It seems the way is open for the Chinese President to remain in his position of power for just about as long as he likes. And in so doing, follows in the footsteps of Vladimir Putin and Recep Tayyip Erdoğan. Is this the age of strong men?

It’s a funny thing, you would have thought that in the age of the internet, and with the blockchain era approaching, which brings with it the prospects of online voting, the world would lurch towards more democracy, not less.

There is precedent. Back in the day, during the fifth century BC, Athens enjoyed just about the purest form of democracy ever invented - err, assuming you overlook the fact that neither slaves nor women could vote. It was a form of government that evolved, some argue its development was kicked off by a new innovation - the development of the military formation known as the phalanx, made the rank and file soldier more important; for military victory, ordinary folk were key, unlike in the days before when a few well armed aristocrats could turn a battle. But the Athenian experiment ended in disaster, madness of crowds set in, and the people of Athens voted for policies, such as embarking on a course of action that would inevitably lead to an unwinnable war against Sparta, which led to its own demise.

Almost 500 years later, a new system of government was tried in the super power of the day. Ancient Rome ditched a kind of half hearted democracy called The Republic in favour of having an absolute ruler - a strong man. And despite haveing a succession of deranged Caesars, the system held together for hundreds of years - one of the longest surviving empires in history.

Maybe those two different ways of doing things are being given another trial.

President Xi Jinping has consolidated his power in China after the 19th National Congress of the Communist Party of China.

And the new Politburo Standing Committee, the committee that has all the power, consists of six men, plus Mr Xi, himself. All are over 60, all appear to be outright Xi supporters, not only is the Chinese leader’s position secure for another five years, given the age of any possible successor come the next Congress, it seems that the job of the most powerful man in China, and probably the world, is his for as long as he wants it.

It is usual practice for the Chinese president to only hold that position for two terms.

But then, under the Russian constitution set up after the collapse of the Soviet Union, the Russian President was only supposed to hold that position for two terms. Mr Putin was President for two terms, then Prime Minister and is now President again, it seems the job is his for as long as he wants it too.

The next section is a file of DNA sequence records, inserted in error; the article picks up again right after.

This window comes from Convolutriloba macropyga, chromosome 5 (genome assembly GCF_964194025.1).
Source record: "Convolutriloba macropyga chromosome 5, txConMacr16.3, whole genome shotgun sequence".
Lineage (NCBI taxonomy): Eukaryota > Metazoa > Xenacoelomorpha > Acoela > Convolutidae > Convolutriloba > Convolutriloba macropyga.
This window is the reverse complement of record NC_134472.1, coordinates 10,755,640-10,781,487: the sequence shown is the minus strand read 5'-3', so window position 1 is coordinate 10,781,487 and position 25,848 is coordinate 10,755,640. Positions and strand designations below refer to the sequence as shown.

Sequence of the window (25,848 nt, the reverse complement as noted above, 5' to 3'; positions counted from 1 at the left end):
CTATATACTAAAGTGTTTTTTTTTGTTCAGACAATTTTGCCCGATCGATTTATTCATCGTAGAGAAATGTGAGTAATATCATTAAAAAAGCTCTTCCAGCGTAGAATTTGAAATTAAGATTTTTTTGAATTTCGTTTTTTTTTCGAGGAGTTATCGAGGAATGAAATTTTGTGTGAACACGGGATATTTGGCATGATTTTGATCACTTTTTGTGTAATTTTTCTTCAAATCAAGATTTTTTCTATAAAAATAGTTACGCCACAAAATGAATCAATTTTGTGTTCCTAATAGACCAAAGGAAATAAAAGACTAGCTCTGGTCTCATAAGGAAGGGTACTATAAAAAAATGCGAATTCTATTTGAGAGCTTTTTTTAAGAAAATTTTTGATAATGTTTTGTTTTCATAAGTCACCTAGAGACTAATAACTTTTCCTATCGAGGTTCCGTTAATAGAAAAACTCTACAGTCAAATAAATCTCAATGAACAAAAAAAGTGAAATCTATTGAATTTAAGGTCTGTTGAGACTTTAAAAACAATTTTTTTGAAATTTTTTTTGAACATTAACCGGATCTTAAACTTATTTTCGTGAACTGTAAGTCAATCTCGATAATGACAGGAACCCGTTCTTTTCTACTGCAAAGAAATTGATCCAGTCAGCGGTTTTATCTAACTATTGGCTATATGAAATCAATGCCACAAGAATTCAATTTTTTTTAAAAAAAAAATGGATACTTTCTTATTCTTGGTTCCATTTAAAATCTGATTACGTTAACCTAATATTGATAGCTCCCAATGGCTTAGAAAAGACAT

Meanwhile, in Turkey, the position of President is more ceremonial than practical - it’s the Prime Minister that calls the shots. It used to be the case that the President was politically neutral, was elected by parliament and could only hold the one, seven year term.

But under Turkey’s prime minister Erodogan, (Prime Minister from 2003 to 2014) that changed - the term was shortened to five years, but could be extended for a second term, the position was subject to a national vote (more like in the US) and was granted a lot more power. And guess who the President of Turkey has been since 2014, Erdogan, of course, his position stronger than ever after an attempted coup.

So, is that the way things are going - in the age when we call for greater gender equality, we get the rise of strong men presidents? What’s next, will the electorate that voted for Donald Trump countenance extending the office of the President of the United States to three terms? And if they do, who will the President be in 2025? Trump or maybe Obama?

Yet, maybe sting men leaders are only as strong as their successes. In Russia, Ksenia Sobchak, is trying to create a credible opposition, in China, Mr Xi’s future hinges on being able to pull off the trick off re-balancing China’s economy away from investment/export led to consumer led growth, at a time when local government and corporate debt brings back reminders of US subprime. If Mr Xi fails, his ultimate fate may be more like that suffered by Louis XVI of France and Charles I of Britain than Mao.

The Turkish economy sits under massive foreign debt.

And China must also remember the lesson of the Ming Dynasty, which supposedly destroyed its fleet over fears of free trade, retreating into itself, consequently relegated from the most powerful country in the world to pawn, passed between the new super powers.

That’s what happens when all the big decisions are centralised and subject to the moods and whims of a absolute ruler - it ends in tears for the ruling regime, but only after the people it represents suffer something far worse.

Meanwhile, might blockchain enable the creation in sine countries of a form of democracy akin to that seen in Ancient Athens.